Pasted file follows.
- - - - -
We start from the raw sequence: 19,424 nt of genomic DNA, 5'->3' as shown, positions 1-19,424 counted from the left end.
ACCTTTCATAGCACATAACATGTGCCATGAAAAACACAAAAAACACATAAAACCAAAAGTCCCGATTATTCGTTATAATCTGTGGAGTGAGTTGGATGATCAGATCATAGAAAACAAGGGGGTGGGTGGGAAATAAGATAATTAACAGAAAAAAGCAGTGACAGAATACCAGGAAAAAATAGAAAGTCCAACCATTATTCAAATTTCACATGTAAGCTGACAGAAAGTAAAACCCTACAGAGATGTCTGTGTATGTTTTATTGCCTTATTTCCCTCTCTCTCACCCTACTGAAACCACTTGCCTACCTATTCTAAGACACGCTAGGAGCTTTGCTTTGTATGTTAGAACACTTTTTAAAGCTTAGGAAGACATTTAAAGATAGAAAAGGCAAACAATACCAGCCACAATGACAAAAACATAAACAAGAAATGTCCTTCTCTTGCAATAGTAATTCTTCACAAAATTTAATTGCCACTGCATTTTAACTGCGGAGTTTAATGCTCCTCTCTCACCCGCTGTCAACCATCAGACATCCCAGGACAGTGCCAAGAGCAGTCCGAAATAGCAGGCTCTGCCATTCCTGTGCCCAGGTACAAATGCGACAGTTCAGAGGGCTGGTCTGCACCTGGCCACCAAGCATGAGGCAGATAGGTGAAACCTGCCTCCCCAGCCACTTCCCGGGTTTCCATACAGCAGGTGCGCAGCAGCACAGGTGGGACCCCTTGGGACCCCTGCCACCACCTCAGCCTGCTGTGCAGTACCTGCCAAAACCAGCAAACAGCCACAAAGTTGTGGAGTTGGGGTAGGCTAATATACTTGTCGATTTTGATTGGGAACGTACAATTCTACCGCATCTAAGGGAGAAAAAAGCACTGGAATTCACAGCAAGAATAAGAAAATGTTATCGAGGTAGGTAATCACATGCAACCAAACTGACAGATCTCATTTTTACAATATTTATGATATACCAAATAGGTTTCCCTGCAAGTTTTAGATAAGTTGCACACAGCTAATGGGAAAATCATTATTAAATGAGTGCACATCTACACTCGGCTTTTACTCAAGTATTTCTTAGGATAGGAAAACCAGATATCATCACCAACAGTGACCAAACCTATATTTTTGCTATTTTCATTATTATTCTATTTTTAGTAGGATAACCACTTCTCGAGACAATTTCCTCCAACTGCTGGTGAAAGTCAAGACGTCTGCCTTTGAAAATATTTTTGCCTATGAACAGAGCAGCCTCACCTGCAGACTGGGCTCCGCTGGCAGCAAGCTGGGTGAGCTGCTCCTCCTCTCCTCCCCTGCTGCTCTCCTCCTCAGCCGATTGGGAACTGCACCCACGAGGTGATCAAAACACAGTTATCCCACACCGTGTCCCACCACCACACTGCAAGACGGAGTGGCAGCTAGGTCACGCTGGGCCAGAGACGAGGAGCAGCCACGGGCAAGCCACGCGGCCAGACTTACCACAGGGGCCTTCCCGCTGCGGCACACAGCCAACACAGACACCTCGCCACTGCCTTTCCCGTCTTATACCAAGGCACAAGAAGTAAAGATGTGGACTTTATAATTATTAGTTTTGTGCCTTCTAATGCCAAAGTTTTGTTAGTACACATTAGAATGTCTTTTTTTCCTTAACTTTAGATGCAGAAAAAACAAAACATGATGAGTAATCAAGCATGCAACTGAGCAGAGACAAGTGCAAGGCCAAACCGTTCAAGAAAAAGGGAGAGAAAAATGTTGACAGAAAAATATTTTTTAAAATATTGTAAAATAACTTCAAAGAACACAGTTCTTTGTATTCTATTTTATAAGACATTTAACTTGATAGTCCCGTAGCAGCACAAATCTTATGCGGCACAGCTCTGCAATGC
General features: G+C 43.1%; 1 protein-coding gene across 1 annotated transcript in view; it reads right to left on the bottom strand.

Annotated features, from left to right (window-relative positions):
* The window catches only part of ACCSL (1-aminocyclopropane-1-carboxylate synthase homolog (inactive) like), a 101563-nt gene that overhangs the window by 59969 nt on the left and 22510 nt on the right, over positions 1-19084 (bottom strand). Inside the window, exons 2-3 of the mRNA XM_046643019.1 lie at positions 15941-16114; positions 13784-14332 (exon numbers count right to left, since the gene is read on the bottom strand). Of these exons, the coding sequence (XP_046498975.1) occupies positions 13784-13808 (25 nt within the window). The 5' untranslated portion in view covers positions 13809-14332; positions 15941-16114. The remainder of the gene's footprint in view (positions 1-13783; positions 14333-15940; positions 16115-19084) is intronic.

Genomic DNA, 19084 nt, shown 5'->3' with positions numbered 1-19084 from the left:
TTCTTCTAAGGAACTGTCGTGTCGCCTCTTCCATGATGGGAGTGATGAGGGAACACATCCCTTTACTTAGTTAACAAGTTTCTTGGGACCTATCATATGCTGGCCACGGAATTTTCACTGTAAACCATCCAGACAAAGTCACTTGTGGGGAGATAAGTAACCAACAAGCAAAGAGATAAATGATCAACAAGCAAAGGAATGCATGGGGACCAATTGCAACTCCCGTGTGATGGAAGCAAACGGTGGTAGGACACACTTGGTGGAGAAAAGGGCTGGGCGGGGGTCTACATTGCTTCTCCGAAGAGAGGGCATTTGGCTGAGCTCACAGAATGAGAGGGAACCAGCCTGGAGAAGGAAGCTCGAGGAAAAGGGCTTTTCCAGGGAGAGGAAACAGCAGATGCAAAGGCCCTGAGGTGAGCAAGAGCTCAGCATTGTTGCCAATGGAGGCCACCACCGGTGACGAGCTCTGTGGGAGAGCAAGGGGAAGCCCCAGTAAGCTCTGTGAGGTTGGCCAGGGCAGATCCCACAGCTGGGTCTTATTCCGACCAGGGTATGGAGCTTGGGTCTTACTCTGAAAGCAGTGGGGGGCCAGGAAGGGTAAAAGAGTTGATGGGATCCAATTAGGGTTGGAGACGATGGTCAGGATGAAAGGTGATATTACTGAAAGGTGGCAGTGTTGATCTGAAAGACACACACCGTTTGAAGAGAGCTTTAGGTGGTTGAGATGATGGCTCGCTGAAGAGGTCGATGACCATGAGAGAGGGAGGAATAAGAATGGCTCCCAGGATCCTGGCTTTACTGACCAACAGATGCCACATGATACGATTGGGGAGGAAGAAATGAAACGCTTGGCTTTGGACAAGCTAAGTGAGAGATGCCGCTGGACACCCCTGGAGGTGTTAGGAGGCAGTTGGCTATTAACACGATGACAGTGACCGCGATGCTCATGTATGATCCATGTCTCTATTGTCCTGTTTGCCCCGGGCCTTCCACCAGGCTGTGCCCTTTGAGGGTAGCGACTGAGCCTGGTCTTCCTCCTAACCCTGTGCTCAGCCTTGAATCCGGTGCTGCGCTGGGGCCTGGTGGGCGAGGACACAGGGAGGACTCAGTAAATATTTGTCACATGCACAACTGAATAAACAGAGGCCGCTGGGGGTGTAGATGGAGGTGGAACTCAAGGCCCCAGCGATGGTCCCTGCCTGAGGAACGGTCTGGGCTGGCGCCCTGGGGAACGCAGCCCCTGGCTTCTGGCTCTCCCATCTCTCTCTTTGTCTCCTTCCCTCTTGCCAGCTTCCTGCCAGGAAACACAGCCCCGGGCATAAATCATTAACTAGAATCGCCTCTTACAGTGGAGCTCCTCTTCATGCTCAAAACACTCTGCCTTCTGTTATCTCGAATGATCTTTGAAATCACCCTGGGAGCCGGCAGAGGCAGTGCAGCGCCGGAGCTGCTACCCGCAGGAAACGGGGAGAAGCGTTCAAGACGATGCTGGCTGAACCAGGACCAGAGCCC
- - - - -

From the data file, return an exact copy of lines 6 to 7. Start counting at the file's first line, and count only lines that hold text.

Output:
Genomic DNA, 19084 nt, shown 5'->3' with positions numbered 1-19084 from the left:
TTCTTCTAAGGAACTGTCGTGTCGCCTCTTCCATGATGGGAGTGATGAGGGAACACATCCCTTTACTTAGTTAACAAGTTTCTTGGGACCTATCATATGCTGGCCACGGAATTTTCACTGTAAACCATCCAGACAAAGTCACTTGTGGGGAGATAAGTAACCAACAAGCAAAGAGATAAATGATCAACAAGCAAAGGAATGCATGGGGACCAATTGCAACTCCCGTGTGATGGAAGCAAACGGTGGTAGGACACACTTGGTGGAGAAAAGGGCTGGGCGGGGGTCTACATTGCTTCTCCGAAGAGAGGGCATTTGGCTGAGCTCACAGAATGAGAGGGAACCAGCCTGGAGAAGGAAGCTCGAGGAAAAGGGCTTTTCCAGGGAGAGGAAACAGCAGATGCAAAGGCCCTGAGGTGAGCAAGAGCTCAGCATTGTTGCCAATGGAGGCCACCACCGGTGACGAGCTCTGTGGGAGAGCAAGGGGAAGCCCCAGTAAGCTCTGTGAGGTTGGCCAGGGCAGATCCCACAGCTGGGTCTTATTCCGACCAGGGTATGGAGCTTGGGTCTTACTCTGAAAGCAGTGGGGGGCCAGGAAGGGTAAAAGAGTTGATGGGATCCAATTAGGGTTGGAGACGATGGTCAGGATGAAAGGTGATATTACTGAAAGGTGGCAGTGTTGATCTGAAAGACACACACCGTTTGAAGAGAGCTTTAGGTGGTTGAGATGATGGCTCGCTGAAGAGGTCGATGACCATGAGAGAGGGAGGAATAAGAATGGCTCCCAGGATCCTGGCTTTACTGACCAACAGATGCCACATGATACGATTGGGGAGGAAGAAATGAAACGCTTGGCTTTGGACAAGCTAAGTGAGAGATGCCGCTGGACACCCCTGGAGGTGTTAGGAGGCAGTTGGCTATTAACACGATGACAGTGACCGCGATGCTCATGTATGATCCATGTCTCTATTGTCCTGTTTGCCCCGGGCCTTCCACCAGGCTGTGCCCTTTGAGGGTAGCGACTGAGCCTGGTCTTCCTCCTAACCCTGTGCTCAGCCTTGAATCCGGTGCTGCGCTGGGGCCTGGTGGGCGAGGACACAGGGAGGACTCAGTAAATATTTGTCACATGCACAACTGAATAAACAGAGGCCGCTGGGGGTGTAGATGGAGGTGGAACTCAAGGCCCCAGCGATGGTCCCTGCCTGAGGAACGGTCTGGGCTGGCGCCCTGGGGAACGCAGCCCCTGGCTTCTGGCTCTCCCATCTCTCTCTTTGTCTCCTTCCCTCTTGCCAGCTTCCTGCCAGGAAACACAGCCCCGGGCATAAATCATTAACTAGAATCGCCTCTTACAGTGGAGCTCCTCTTCATGCTCAAAACACTCTGCCTTCTGTTATCTCGAATGATCTTTGAAATCACCCTGGGAGCCGGCAGAGGCAGTGCAGCGCCGGAGCTGCTACCCGCAGGAAACGGGGAGAAGCGTTCAAGACGATGCTGGCTGAACCAGGACCAGAGCCC